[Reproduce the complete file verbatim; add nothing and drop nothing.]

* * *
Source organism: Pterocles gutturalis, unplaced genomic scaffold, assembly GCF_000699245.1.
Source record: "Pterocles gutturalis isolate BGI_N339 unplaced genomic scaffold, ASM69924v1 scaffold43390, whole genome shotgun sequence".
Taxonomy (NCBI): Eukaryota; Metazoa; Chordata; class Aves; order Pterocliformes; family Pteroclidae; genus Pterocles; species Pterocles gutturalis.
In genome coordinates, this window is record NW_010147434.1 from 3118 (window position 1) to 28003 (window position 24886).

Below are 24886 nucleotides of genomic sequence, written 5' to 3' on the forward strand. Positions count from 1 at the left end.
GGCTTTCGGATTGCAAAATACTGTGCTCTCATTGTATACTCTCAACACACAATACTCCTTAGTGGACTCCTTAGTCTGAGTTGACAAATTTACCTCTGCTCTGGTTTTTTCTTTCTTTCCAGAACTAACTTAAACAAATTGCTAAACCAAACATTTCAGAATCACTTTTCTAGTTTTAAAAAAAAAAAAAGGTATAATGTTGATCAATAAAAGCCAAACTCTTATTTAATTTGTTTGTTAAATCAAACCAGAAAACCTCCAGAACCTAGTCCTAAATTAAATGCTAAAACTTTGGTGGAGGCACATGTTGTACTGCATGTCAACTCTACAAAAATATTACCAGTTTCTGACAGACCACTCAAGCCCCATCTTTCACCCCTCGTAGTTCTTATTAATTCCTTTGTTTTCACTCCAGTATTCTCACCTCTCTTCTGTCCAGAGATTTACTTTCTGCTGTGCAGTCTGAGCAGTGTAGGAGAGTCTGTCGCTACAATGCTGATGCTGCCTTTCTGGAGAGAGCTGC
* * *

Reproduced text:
Source organism: Pterocles gutturalis, unplaced genomic scaffold, assembly GCF_000699245.1.
Source record: "Pterocles gutturalis isolate BGI_N339 unplaced genomic scaffold, ASM69924v1 scaffold43390, whole genome shotgun sequence".
Taxonomy (NCBI): Eukaryota; Metazoa; Chordata; class Aves; order Pterocliformes; family Pteroclidae; genus Pterocles; species Pterocles gutturalis.
In genome coordinates, this window is record NW_010147434.1 from 3118 (window position 1) to 28003 (window position 24886).

Below are 24886 nucleotides of genomic sequence, written 5' to 3' on the forward strand. Positions count from 1 at the left end.
GGCTTTCGGATTGCAAAATACTGTGCTCTCATTGTATACTCTCAACACACAATACTCCTTAGTGGACTCCTTAGTCTGAGTTGACAAATTTACCTCTGCTCTGGTTTTTTCTTTCTTTCCAGAACTAACTTAAACAAATTGCTAAACCAAACATTTCAGAATCACTTTTCTAGTTTTAAAAAAAAAAAAAGGTATAATGTTGATCAATAAAAGCCAAACTCTTATTTAATTTGTTTGTTAAATCAAACCAGAAAACCTCCAGAACCTAGTCCTAAATTAAATGCTAAAACTTTGGTGGAGGCACATGTTGTACTGCATGTCAACTCTACAAAAATATTACCAGTTTCTGACAGACCACTCAAGCCCCATCTTTCACCCCTCGTAGTTCTTATTAATTCCTTTGTTTTCACTCCAGTATTCTCACCTCTCTTCTGTCCAGAGATTTACTTTCTGCTGTGCAGTCTGAGCAGTGTAGGAGAGTCTGTCGCTACAATGCTGATGCTGCCTTTCTGGAGAGAGCTGC